Given the current political climate, the Maine Politics talk Monday night was perhaps most notable for the amount of bipartisan agreement and respectful cordiality shown by the two political guests and two student moderators.
Jack Lucy ’17, president of the Bowdoin Republicans, and Marisa O’Toole ’17, president of the Bowdoin Democrats, moderated the discussion in Kresge Auditorium. This is the second campus event the two students have recently worked on together — the first was the February faculty panel, “Looking Ahead to the Trump Presidency.”
For the Maine Politics discussion, Lucy and O’Toole — who both grew up in Maine (in Orono and Scarborough, respectively) — invited State Sen. Roger Katz (R-Augusta) and State Rep. Sara Gideon (D-Freeport) to Bowdoin to speak on a range of topics. Among other issues, Katz and Gideon discussed the opioid epidemic in Maine, Maine’s worsening labor shortage, and the merit of citizen-initiated ballot questions.
Gideon, of course, agreed with him on this point. She noted that in our increasingly polarized society, she feels a responsibility to collaborate with her Republican counterparts. “I would choose to work with Roger [Katz] on any project, any day, and I think that if put our heads together we come out with better policy,” she commented.
The seed for the Maine Politics event came out of discussions among members of a new campus group of Student Affairs staff called “thInk Collective,” which is trying to develop more student programs that “bolster and broaden” inclusivity and diversity, said Kate Stern, director of the Resource Center for Sexual and Gender Diversity and associate director of Student Affairs. “There is a capital “I’ in thInk for inclusivity. While the group may develop programs collectively, it also serves as a sounding board for idea development, and most importantly it is a place for intentional collaboration,” she added.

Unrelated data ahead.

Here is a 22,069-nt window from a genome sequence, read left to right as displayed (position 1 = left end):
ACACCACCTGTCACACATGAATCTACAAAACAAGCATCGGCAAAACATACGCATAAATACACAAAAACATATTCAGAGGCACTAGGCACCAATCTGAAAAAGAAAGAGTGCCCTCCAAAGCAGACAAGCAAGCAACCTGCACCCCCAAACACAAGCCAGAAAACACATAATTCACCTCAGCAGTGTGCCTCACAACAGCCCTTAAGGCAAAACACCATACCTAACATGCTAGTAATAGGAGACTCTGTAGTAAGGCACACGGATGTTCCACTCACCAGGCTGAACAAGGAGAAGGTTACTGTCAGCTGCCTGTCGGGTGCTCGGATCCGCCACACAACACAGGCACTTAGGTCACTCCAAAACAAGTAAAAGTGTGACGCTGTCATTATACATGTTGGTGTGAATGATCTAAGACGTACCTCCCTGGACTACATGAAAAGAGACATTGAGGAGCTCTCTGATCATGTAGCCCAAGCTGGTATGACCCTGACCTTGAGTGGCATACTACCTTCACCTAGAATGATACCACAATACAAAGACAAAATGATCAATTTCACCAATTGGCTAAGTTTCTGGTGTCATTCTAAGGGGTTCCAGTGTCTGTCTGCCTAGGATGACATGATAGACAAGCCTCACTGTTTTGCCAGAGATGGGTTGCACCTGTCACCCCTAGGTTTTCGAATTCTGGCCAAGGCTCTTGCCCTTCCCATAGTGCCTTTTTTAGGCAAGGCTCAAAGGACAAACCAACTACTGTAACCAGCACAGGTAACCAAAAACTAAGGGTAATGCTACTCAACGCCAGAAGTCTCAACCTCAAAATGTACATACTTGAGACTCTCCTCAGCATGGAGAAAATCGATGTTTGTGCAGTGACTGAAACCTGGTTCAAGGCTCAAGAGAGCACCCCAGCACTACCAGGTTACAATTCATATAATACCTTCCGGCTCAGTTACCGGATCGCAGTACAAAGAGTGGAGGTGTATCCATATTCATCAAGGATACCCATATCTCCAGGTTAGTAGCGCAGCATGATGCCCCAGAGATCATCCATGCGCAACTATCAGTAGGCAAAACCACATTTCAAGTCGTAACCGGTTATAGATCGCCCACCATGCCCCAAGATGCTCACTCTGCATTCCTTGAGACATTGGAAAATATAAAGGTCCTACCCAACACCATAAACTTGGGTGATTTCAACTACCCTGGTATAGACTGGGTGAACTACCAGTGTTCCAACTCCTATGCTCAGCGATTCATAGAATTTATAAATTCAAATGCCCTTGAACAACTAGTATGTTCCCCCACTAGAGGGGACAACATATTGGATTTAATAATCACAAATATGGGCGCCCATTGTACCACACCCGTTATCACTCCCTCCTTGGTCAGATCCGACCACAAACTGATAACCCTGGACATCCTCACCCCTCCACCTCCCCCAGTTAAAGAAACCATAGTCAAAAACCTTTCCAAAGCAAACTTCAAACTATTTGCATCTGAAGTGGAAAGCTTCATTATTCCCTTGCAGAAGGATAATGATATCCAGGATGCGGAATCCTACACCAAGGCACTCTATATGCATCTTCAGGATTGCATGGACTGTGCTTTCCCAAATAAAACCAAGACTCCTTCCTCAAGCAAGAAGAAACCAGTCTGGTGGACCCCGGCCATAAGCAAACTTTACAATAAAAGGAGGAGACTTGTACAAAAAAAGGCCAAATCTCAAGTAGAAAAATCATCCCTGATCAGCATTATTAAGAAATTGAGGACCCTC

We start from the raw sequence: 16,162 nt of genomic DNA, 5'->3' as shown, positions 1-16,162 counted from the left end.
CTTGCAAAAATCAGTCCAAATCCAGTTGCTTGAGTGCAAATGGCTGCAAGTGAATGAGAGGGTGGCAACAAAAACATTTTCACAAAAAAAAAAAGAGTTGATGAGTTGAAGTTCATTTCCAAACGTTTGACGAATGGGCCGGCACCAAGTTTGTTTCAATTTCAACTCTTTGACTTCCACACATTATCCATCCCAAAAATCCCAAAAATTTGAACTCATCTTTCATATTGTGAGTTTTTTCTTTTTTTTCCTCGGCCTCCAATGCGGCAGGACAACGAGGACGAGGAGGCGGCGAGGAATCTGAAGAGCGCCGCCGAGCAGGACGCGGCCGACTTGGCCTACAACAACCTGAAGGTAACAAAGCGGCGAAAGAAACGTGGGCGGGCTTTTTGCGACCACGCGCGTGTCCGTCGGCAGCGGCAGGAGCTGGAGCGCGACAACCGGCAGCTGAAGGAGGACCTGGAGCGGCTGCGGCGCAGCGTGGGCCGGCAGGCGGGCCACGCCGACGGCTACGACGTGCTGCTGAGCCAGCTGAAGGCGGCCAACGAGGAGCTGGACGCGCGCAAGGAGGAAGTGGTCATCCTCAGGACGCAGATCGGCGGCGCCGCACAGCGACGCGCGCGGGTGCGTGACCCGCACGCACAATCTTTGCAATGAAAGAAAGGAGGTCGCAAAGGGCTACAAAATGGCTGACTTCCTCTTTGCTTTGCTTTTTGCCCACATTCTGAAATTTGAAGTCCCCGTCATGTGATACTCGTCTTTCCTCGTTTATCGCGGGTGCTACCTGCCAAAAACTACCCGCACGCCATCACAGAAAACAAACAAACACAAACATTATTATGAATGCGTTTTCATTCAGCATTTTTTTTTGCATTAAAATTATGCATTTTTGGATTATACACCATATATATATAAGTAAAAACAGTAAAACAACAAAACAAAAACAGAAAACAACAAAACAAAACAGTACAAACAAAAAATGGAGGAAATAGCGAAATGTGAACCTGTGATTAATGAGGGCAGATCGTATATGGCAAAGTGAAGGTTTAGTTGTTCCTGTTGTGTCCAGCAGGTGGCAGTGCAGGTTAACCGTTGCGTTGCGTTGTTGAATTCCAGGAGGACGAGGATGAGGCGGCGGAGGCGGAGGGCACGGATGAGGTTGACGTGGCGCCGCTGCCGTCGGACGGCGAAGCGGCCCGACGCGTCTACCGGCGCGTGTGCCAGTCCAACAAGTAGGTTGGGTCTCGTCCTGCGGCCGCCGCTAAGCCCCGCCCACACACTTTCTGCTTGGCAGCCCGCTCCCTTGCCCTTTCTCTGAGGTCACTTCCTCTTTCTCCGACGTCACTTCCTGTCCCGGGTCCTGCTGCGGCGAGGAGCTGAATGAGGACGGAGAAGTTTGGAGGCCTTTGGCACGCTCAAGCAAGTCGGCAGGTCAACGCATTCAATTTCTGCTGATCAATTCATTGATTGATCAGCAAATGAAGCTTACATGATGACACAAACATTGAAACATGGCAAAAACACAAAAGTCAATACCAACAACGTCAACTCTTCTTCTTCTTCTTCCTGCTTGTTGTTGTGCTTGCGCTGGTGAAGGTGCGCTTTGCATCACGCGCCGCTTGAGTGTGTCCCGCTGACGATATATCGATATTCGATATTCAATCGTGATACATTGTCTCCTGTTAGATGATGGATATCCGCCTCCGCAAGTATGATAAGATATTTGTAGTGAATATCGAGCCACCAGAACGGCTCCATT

Below are a three areas Gideon and Katz touched on:
Opioid addiction in Maine
The first question O’Toole asked the two politicians was what state government was doing to stem Maine’s rising rate of overdose deaths. Gideon answered frankly: “The state does not have enough resources in place” to tackle the problem, though she said legislators have appointed a task force to recommend specific actions the state can take.
Katz acknowledged the role he and his fellow representatives played in abetting the public health crisis. “We helped create the problem as a legislature because we passed laws to make it much more difficult for people to get their hands on prescription medicine,” he said. “The unintended consequence was that people who had significant pain issues who could no longer get access to prescription drugs…turned to other forms of opioids, which in Maine primarily means heroin.”
The dilemma that policy makers face, Katz explained, is that Maine and other states are just beginning to learn what actions work when it comes to quelling widespread addiction. “We don’t want to throw our money into something that is not effective,” he said.
Maine’s job shortage: